Celine Goh, general manager of Steinway Gallery Singapore, on why a Steinway & Sons piano is a difference-maker in the realm of music and investment alike
Editor’s note: See other Mind Your Business interviews here.
Ask any musician worth their salt—be it Lang Lang and Yuja Wang, or Billy Joel and Cole Porter—and they’ll tell you, sans exception, that the crème de la crème of pianos is a Steinway & Sons piano. The legendary German piano maker has been making the finest pianos in the world since 1853, handcrafted by skilled artisans in accordance with the highest standards. All in tune with founder Henry E. Steinway’s original vision “To build the best piano possible … Mak[ing] no compromise[s].” Celine Goh, general manager of Steinway Gallery Singapore, talks us through the manufacturing process of a Steinway piano, and why it’s on the rise as a viable form of alternative investment.
What sets a Steinway piano apart from other high-end pianos?
For over 170 years, Steinway & Sons’ pianos have set an uncompromising standard for sound, touch, beauty and investment value. Handcrafted to perfection, their rarity and brilliance make them the preferred piano of choice for concert pianists, along with being highly sought after by music aficionados across the world. A masterpiece in itself, each Steinway piano possesses its own musical character that’s equally unique as the individual who plays it.
Can you describe the craftsmanship that goes into the building of a Steinway piano?
A Steinway piano undergoes an incredibly rigorous manufacturing process, built from the inside out using meticulous, patented methods. This begins with the wood-drying process, which takes place over two years to achieve the best acoustic quality. To make the rim, up to 17 laminates of hard maple and mahogany veneer are bent in a continuous curve from base to treble. It’s also worth mentioning that each Steinway piano holds up to 18,143 kg of tension, from strings made of pristine elastic steel wire. Once assembled, each key is played up to 3,200 times and fine-tuned till perfection, before six coats of paint are applied to the finished piano.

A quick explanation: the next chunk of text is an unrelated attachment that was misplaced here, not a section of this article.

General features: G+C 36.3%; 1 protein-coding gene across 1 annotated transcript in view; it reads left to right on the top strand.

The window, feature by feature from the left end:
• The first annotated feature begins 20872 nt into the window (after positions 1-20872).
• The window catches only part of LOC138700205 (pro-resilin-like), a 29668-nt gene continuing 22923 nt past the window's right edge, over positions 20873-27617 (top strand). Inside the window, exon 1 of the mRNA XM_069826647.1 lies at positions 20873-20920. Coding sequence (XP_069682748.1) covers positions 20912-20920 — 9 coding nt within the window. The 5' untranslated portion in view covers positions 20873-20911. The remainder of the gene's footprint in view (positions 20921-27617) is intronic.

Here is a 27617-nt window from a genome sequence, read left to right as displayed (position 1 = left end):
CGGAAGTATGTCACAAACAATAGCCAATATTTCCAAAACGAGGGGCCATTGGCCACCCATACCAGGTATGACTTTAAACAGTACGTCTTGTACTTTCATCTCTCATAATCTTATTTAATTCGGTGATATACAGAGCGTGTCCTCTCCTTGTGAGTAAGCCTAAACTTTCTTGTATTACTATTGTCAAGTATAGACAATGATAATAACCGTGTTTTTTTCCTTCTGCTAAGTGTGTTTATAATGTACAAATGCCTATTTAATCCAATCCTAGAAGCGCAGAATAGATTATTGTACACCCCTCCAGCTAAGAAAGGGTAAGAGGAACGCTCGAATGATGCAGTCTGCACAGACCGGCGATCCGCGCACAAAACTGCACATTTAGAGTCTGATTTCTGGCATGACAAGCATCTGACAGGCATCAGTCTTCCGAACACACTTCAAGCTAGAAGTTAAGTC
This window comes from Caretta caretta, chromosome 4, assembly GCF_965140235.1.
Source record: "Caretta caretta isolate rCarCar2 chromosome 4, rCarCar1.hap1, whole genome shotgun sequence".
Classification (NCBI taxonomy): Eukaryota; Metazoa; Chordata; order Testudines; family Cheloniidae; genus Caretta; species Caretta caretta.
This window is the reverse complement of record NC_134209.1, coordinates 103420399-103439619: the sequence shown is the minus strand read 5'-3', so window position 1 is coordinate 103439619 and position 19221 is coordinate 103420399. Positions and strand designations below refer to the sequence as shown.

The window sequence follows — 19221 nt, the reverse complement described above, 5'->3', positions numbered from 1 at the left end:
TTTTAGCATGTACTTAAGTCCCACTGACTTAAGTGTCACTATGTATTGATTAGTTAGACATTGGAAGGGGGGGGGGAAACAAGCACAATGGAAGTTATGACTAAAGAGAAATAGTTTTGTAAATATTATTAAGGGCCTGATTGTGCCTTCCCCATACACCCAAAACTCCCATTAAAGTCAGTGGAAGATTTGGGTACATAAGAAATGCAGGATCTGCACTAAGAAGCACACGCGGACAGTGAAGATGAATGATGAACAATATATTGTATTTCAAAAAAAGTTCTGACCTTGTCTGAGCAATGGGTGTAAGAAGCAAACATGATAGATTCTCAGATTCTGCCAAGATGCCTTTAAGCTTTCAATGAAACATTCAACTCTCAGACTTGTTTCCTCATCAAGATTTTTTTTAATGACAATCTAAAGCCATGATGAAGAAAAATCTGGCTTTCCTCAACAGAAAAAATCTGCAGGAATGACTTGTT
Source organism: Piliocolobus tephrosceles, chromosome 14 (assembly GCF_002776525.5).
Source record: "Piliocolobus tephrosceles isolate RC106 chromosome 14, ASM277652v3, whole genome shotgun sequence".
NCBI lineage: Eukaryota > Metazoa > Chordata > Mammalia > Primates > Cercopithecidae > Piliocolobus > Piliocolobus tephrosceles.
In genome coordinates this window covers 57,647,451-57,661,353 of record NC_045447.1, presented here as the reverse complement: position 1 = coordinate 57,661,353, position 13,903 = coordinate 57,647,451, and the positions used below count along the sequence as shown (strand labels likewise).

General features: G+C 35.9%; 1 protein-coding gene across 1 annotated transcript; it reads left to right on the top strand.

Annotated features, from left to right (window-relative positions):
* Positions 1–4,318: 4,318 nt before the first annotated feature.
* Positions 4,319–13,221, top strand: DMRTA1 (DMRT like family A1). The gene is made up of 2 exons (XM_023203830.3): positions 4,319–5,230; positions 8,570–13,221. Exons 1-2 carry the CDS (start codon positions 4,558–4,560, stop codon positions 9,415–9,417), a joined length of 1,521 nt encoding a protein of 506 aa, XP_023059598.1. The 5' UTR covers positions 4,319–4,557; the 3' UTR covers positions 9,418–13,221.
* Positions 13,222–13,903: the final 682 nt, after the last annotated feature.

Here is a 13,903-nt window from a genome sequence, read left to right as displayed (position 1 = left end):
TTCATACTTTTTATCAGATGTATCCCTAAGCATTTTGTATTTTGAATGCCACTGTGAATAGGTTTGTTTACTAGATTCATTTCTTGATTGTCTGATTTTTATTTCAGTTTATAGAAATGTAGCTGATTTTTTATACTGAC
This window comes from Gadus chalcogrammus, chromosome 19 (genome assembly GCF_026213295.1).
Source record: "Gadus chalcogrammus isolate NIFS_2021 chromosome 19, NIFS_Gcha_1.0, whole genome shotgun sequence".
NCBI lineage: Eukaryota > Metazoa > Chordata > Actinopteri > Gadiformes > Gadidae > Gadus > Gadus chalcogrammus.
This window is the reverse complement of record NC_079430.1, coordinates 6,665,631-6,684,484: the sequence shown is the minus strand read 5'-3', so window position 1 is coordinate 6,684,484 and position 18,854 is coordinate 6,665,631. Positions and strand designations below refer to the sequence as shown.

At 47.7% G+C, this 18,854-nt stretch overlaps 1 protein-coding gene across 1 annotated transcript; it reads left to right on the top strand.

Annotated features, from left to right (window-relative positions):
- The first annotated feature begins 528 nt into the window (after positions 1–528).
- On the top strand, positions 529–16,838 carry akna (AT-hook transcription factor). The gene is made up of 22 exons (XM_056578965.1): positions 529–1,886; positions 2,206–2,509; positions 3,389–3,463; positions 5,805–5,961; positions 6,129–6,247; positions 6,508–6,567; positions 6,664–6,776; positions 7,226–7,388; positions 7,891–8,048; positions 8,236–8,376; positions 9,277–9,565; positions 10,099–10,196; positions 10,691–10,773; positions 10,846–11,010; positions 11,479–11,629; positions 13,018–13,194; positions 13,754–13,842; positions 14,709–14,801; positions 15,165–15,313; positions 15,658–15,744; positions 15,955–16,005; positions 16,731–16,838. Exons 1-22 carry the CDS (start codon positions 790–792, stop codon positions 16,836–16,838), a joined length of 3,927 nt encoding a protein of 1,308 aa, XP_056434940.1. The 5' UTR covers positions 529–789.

What are some of Steinway’s existing range of pianos?
Steinway Gallery Singapore houses an extensive range of premium, limited-edition and one-of-a-kind Steinway pianos, including its latest innovation, the Steinway Spirio—a high-resolution re-performance piano. There’s also the highly exclusive Steinway Crown Jewel collection, crafted from exotic wood veneers like pyramid mahogany, jatoba, olivesche and white ebony—at times even incorporating a whole trunk in a single grand piano. Completing the Steinway family of pianos are the Boston and Essex pianos, priced between S$10,000 to S$80,000.
Can you elaborate more on Steinway’s growth in Asia Pacific?
There’s definitely a broad set of upside opportunities for Steinway in Asia Pacific due to significant GDP and income growth. As Steinway pianos have a track record in appreciating in value overtime, we’ve seen an increase in demand amongst the ultra-affluent in the region and beyond. Rather than solely accruing physical assets like property, there’s been a paradigm shift such that the ultra-affluent are using their wealth to enjoy exclusive experiences; say, in developing an appreciation for the arts, perhaps through obtaining a Steinway for their children, or for the enjoyment of hosting at home.
On this note, why is a Steinway piano increasingly considered as a viable form of alternative investment?
There’s a growing notion that buying a Steinway piano is a form of investment, either as a stand-alone or as part of a diversified portfolio. This is because a Steinway piano offers the opportunity for higher returns compared to traditional stocks, bonds and hedge funds, while having a low correlation to these markets. It’s a good opportunity for investors looking to diversify their portfolio in the exotic asset class, so as to better balance the risks and rewards across various asset classes. One notable example is John Lennon’s Steinway Model Z, which was sold to George Michael for US$2.1 million. The Sound of Harmony Concert Grand, which took four years to build and is made of 40 different kinds of wood, was likewise sold by art purveyor Guo Qingxiang for US$1.63 million.
Lastly, what initiatives have Steinway Singapore adopted to promote music education and appreciation in the local community?
Steinway Singapore has played a substantial role in supporting the growth of music and the arts in Singapore, particularly in developing budding young talents by providing them with holistic platforms like the Steinway No. 1 Historical Exhibition, Sing50, ChildAid and our regular Steinway Rising Stars series, to showcase their skillsets. This year, we’re planning to organise the second edition of Piano Marathon on 2 December 2023—a follow-up to the record-breaking 13-hour charity piano-playing marathon in 2017—to encourage the spirit of giving through music during the festive season.